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The Maze was named after king Mazeonis who inherited Tomasi, advisor and artificer to the king, with gold and treasure to last for generations. Tomasi purchased the entire southeastern island of Volos after the king’s departure. He deeply admired the lush botanical gardens and desired to build what would eventually become the final commemoration for king Mazeonis and the greatest garden in all of The Lands. It garnered many titles including ‘The Isle of Maze’, ‘The Garden of the Gods’, and most widely used, ‘The Maze’.
It was deceivingly beautiful and elegant, which had many finalists undermining its brutal reality. It consisted of an awesome stretch of lush trees, marshes, swamps, meadows, and massive hedges along confusing paths which the finalists had to make their way through to the opposite side to win. The density and height of the trees mixed with the cloudy atmosphere made it especially difficult to spot the sun. It took Tomasi the rest of his latter life to complete the project as he constantly reshaped, replanted, and appropriated the architecture of the natural landscapes to mold the idea from his mind.
He added more to the island than taking away since he wanted to preserve the habitats and structures that had been in place for thousands of years. Some paths stretched to be a hundred meters wide, while others required to sidestep through. Hundreds of paths led to nothing and needed hours or days to retrace steps back. Large mystical swamps would surprisingly appear and had to be crossed. A mixture of piranhas and other predatory creatures inhabited the murky waters, creating a daring obstacle for the finalists. Rare beams of sun shined through the jungle forest canopy onto the moss infested trees below, emitting just enough light to illuminate the greenery to life. One path in particular was home to a breeding ground of diverse serpents which lived on the top branches of trees. They often dangled by their coiled tails in complete camouflage to drop onto victims for a feeding frenzy. Deer were often prayed on as they started to overpopulate the island and became decimated in specific regions of the island. Many natural spring beds floated on the surfaces which Tomasi made sure to trace the paths along, which were distinctly mapped and methodically planned out. Anyone who strayed away from the paths or attempted to find shortcuts led themselves into extremely dangerous situations, resulting in terrible suffering or death. It was a daunting ending for the finalists as many became trapped and never escaped. It proved to be the ultimate test to determine the capacity of the individuals intelligence, physique, and will to survive.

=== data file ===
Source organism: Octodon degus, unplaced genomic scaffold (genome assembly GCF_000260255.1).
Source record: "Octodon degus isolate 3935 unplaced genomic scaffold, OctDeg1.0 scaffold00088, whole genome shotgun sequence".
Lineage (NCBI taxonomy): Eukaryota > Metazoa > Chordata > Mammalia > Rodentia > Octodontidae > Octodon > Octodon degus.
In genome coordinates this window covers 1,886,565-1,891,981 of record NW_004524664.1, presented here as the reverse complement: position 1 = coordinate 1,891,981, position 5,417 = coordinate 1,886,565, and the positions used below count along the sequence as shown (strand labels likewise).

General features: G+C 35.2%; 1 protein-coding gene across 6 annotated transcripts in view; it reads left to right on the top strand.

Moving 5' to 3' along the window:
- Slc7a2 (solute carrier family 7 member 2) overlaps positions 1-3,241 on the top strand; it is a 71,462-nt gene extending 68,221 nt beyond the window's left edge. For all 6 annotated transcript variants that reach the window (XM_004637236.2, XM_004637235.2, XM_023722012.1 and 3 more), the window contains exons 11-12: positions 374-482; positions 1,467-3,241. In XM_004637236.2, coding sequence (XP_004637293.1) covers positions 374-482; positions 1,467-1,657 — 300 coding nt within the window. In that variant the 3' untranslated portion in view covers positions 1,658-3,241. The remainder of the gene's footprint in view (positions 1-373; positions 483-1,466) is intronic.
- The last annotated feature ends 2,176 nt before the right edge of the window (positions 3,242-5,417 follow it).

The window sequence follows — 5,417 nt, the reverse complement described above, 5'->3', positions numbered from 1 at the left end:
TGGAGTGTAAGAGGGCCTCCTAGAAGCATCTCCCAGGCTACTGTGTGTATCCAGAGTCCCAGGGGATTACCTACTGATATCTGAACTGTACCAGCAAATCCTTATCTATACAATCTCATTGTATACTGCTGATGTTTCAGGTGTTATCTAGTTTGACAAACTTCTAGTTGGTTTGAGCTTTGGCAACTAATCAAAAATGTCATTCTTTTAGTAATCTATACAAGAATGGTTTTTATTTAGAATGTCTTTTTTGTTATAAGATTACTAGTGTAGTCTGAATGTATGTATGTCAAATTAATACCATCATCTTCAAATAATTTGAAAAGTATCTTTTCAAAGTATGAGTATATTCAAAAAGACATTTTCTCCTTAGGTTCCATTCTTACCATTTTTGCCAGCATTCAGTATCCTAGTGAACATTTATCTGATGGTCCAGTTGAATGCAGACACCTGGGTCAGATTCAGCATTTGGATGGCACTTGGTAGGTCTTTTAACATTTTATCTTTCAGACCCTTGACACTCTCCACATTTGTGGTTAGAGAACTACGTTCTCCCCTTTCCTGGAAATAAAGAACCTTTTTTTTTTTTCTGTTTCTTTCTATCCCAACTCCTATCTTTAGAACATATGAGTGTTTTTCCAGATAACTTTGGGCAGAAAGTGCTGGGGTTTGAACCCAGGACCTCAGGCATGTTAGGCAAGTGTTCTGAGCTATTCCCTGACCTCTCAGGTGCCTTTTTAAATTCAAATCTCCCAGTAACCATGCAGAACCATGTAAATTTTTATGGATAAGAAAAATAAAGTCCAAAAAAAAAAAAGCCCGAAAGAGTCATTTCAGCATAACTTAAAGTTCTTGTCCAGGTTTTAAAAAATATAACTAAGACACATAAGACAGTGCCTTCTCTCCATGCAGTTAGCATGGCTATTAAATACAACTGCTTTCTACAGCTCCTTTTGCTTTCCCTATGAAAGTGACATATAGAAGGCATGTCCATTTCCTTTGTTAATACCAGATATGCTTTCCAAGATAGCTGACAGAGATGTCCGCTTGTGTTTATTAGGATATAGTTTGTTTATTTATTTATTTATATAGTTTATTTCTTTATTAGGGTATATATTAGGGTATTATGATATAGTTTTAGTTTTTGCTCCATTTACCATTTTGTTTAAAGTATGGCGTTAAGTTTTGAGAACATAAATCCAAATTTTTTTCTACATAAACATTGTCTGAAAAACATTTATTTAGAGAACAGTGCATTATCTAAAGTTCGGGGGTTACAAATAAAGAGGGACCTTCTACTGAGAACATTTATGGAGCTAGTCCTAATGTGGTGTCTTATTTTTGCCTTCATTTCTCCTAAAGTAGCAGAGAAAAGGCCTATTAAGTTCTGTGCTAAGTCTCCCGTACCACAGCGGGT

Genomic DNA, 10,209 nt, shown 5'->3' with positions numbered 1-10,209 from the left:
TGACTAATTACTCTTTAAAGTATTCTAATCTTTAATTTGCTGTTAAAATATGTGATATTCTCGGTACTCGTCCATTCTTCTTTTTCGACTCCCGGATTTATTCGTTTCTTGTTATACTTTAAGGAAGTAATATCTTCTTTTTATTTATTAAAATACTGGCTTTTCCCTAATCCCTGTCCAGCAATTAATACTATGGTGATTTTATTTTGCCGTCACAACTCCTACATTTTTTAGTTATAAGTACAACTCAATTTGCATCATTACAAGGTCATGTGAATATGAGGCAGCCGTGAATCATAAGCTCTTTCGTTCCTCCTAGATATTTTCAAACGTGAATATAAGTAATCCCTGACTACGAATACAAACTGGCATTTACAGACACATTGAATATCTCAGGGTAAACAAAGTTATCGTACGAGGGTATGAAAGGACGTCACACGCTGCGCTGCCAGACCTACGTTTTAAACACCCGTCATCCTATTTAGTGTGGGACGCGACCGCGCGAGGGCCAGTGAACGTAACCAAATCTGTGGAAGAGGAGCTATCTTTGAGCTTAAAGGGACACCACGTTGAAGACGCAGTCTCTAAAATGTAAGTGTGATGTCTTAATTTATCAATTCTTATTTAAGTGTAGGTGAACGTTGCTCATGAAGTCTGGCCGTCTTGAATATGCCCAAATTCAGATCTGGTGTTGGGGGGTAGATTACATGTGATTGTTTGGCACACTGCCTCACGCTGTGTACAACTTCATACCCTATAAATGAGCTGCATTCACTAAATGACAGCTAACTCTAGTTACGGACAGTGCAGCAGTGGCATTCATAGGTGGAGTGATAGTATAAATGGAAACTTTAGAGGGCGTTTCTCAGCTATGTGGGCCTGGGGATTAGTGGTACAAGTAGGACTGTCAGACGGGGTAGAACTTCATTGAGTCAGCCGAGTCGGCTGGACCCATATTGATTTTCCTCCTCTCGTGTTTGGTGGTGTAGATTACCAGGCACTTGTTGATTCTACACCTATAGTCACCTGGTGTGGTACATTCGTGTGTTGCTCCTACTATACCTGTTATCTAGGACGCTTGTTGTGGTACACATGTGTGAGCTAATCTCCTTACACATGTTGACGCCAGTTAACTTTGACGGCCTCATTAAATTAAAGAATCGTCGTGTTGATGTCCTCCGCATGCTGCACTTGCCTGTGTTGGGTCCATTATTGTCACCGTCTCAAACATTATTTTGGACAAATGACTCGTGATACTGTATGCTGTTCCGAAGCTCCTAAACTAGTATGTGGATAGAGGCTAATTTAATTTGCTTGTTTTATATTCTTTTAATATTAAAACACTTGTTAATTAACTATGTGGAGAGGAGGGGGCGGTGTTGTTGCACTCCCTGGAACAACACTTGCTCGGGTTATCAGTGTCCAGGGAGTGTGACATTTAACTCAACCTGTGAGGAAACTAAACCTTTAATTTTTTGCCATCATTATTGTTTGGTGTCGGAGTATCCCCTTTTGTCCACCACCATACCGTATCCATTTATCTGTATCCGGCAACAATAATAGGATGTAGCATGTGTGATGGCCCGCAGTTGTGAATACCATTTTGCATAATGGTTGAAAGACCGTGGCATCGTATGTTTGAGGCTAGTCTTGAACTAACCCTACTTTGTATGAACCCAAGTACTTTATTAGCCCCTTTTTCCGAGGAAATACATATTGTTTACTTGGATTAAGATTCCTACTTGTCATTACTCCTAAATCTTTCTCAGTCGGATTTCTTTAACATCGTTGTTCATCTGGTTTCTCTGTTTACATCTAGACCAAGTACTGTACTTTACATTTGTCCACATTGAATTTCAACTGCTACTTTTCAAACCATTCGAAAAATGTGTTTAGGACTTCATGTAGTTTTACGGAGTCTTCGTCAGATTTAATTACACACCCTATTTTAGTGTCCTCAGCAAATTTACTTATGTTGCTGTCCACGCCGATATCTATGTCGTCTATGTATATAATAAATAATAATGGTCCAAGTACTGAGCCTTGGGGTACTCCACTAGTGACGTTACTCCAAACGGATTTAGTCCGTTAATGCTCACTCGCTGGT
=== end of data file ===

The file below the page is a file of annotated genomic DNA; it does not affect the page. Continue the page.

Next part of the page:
Tomasi died of old age only weeks after its completion and had gifted the island back to the people of Volos. A massive bronze statue of Tomasi was erected at the front entrance of the The Maze beside the docking port and shore. A marble plaque was carved with writing below which read:
Life is but a series of paths to lose one’s self to find One’s Self.
The rules of The Maze were simple: Finalists would enter from the port entry and exit from the opposite side to win. A coin toss determined which of the two finalists went first, as the second finalist followed in the next morning to allow an entire sunrise of separation. The Maze was not a race, nor were they timed. Both finalists were able to win and become watchmen as long as they made it out. If neither were found at the exit point after ten sunsets, they would be presumed dead and the tournaments continued on.
Anthea won the coin toss and prepared to enter The Maze as the first ever woman to reach the finals of the watchman tournament. Her thin physique and graceful movement strongly contrasted her male contender, Pantheos, who was tall and built. They became heavily popular with their youthfulness and beauty to the people, especially within the younger crowds, who anxiously awaited the fate of both finalists. The pair occasionally saw each other during the qualifying competitions but rarely spoke to one another. Although romantic gestures were subtly exchanged, they were both fiercely motivated by one goal only—to become the next watchman.
Anthea walked under the legs of the giant statue of Tomasi to keep with the tradition of good luck and fortune while hundreds cheered and applauded from the raised stands on the sides. Pantheos stood in silence while butterflies consumed his stomach as he watched her hair bounce with each step striding forward towards the looming entrance. She glanced behind to look at him and unearthed a hidden smile. He tried to keep a straight face but cracked a grin and watched her turn around to disappear into the greenery. Pantheos quickly retreated his smile and swallowed a great pain down his throat, then began the countdown for his turn to follow.